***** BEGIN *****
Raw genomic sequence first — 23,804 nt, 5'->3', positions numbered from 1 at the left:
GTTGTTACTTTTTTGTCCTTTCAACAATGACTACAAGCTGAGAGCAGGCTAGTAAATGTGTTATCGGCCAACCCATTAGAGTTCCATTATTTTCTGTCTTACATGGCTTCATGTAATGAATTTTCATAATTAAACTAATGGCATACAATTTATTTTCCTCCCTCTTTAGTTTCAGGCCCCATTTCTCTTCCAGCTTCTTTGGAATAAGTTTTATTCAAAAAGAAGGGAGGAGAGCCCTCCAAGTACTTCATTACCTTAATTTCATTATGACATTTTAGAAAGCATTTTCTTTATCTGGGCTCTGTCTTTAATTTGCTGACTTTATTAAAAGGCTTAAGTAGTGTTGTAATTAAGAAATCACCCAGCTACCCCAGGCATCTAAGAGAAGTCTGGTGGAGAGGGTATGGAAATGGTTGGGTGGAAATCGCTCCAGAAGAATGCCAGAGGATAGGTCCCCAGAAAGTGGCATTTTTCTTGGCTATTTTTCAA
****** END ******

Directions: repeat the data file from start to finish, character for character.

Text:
Raw genomic sequence first — 23,804 nt, 5'->3', positions numbered from 1 at the left:
GTTGTTACTTTTTTGTCCTTTCAACAATGACTACAAGCTGAGAGCAGGCTAGTAAATGTGTTATCGGCCAACCCATTAGAGTTCCATTATTTTCTGTCTTACATGGCTTCATGTAATGAATTTTCATAATTAAACTAATGGCATACAATTTATTTTCCTCCCTCTTTAGTTTCAGGCCCCATTTCTCTTCCAGCTTCTTTGGAATAAGTTTTATTCAAAAAGAAGGGAGGAGAGCCCTCCAAGTACTTCATTACCTTAATTTCATTATGACATTTTAGAAAGCATTTTCTTTATCTGGGCTCTGTCTTTAATTTGCTGACTTTATTAAAAGGCTTAAGTAGTGTTGTAATTAAGAAATCACCCAGCTACCCCAGGCATCTAAGAGAAGTCTGGTGGAGAGGGTATGGAAATGGTTGGGTGGAAATCGCTCCAGAAGAATGCCAGAGGATAGGTCCCCAGAAAGTGGCATTTTTCTTGGCTATTTTTCAA